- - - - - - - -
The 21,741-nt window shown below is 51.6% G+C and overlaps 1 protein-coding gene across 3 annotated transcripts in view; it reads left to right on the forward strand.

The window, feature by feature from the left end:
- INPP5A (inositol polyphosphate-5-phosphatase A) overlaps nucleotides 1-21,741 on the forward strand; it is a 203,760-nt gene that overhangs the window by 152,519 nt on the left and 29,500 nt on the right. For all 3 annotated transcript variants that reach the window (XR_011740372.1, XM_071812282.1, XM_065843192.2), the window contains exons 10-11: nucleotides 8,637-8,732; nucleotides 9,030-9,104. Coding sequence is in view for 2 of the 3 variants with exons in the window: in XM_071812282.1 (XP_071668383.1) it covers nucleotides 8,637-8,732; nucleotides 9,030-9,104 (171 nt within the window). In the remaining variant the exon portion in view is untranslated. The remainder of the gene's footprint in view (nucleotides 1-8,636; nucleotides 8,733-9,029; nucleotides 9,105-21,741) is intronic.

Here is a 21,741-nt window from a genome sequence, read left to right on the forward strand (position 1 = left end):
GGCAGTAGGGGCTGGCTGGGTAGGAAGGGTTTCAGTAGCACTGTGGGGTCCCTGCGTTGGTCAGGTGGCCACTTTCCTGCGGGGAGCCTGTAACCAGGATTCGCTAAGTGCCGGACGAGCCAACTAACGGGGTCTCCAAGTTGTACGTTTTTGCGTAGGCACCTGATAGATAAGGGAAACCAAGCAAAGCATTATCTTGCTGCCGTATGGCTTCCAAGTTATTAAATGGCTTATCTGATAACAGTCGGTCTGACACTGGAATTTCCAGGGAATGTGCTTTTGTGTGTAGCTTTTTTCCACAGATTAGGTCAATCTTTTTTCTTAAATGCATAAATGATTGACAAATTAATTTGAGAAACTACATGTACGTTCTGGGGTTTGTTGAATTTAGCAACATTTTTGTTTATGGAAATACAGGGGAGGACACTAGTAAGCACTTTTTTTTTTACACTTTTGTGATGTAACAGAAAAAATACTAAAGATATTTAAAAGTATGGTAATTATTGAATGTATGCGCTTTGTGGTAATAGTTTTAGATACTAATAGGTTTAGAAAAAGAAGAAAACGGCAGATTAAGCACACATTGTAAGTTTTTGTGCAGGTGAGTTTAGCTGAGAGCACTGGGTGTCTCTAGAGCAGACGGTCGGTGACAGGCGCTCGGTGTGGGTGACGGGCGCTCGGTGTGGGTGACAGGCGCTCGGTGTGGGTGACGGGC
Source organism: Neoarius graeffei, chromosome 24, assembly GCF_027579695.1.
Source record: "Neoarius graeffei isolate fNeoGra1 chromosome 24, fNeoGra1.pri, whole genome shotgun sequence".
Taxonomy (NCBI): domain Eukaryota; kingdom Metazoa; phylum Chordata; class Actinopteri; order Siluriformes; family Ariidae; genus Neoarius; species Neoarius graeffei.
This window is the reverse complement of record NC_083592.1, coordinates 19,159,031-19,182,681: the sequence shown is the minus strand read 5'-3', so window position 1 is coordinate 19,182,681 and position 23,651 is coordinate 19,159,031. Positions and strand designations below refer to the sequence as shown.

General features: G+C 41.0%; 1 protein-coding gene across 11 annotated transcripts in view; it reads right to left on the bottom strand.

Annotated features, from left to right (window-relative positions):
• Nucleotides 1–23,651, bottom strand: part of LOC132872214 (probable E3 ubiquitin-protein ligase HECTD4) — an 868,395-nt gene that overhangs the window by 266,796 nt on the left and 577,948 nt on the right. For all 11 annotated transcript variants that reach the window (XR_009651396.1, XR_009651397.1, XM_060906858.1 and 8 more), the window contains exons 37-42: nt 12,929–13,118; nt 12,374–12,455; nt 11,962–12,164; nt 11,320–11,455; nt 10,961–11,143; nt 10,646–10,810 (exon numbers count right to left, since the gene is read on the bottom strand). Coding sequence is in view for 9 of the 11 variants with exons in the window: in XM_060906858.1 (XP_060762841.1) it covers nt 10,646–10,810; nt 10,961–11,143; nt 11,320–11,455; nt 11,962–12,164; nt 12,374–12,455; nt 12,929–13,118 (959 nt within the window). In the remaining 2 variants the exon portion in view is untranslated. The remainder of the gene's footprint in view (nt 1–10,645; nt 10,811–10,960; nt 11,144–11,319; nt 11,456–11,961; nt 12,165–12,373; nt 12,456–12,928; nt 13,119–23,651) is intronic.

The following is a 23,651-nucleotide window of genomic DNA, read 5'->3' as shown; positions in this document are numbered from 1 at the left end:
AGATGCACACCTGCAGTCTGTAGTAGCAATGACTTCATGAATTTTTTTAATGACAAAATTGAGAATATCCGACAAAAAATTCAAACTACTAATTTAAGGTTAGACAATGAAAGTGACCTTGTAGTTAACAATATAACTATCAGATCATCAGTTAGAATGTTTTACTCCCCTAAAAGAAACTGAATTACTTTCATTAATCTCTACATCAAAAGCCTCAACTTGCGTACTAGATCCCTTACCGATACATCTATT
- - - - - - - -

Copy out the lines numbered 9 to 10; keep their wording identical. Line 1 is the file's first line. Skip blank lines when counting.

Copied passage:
This window is the reverse complement of record NC_083592.1, coordinates 19,159,031-19,182,681: the sequence shown is the minus strand read 5'-3', so window position 1 is coordinate 19,182,681 and position 23,651 is coordinate 19,159,031. Positions and strand designations below refer to the sequence as shown.

General features: G+C 41.0%; 1 protein-coding gene across 11 annotated transcripts in view; it reads right to left on the bottom strand.